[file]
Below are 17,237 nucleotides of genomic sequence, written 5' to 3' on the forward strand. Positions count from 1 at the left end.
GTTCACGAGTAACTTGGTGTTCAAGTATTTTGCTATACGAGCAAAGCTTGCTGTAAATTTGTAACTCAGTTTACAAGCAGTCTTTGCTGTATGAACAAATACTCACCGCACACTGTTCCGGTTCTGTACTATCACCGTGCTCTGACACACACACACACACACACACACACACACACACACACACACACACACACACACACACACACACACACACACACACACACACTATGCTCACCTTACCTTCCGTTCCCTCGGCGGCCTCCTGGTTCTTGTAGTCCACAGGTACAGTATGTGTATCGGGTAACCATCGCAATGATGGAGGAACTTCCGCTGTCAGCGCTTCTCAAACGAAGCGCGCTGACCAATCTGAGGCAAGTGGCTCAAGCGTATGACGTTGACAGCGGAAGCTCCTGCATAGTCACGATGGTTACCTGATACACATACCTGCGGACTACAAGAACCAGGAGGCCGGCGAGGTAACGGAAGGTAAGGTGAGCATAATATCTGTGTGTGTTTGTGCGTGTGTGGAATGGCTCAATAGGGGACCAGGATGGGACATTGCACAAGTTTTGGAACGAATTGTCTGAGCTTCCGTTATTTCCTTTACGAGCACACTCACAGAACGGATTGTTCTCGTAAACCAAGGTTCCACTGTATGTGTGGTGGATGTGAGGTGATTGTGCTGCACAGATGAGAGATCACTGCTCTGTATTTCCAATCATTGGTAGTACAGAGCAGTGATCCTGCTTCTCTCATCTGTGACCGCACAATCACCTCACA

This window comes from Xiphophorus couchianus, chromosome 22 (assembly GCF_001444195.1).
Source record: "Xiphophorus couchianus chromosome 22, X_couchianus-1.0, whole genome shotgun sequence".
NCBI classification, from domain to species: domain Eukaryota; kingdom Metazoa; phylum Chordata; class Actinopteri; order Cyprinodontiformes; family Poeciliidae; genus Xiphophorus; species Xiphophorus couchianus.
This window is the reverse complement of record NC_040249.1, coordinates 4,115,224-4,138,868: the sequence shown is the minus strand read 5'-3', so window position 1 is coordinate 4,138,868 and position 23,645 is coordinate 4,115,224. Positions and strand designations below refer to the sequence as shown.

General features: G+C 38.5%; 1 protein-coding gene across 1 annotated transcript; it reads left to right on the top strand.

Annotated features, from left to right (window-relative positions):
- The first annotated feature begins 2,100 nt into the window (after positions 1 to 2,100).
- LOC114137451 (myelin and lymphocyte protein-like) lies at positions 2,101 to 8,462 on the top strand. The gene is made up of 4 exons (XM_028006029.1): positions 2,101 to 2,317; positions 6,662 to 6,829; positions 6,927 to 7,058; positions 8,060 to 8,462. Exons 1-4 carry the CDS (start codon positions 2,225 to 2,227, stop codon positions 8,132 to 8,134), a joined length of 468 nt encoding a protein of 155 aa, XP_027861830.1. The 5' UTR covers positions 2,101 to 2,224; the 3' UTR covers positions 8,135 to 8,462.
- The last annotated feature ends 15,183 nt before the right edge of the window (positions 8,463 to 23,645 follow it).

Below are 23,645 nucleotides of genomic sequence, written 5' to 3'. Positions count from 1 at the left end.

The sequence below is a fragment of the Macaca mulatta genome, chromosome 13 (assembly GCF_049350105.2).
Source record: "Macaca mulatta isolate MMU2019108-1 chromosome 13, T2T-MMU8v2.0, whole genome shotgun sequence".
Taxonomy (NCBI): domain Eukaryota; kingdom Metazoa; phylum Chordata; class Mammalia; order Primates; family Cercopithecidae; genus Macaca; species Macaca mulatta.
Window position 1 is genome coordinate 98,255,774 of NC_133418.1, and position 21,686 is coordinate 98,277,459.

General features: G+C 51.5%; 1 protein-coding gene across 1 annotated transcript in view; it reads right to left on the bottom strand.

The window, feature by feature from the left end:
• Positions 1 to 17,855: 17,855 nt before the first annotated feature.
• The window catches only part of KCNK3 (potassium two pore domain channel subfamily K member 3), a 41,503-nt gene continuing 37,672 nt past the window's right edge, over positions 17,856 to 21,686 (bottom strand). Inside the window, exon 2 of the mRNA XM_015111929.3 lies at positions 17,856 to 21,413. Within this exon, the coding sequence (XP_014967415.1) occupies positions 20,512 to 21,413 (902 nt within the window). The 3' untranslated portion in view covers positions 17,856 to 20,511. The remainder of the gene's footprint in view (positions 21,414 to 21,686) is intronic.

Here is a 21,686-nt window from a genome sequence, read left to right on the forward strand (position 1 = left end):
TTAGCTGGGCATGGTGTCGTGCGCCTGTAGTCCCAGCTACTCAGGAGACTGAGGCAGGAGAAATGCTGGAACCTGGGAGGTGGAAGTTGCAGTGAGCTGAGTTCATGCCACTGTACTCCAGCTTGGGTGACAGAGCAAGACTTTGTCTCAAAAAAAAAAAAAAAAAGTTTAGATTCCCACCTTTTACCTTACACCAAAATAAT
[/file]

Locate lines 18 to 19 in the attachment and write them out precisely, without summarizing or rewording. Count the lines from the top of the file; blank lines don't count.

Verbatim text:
The window, feature by feature from the left end:
• Positions 1 to 17,855: 17,855 nt before the first annotated feature.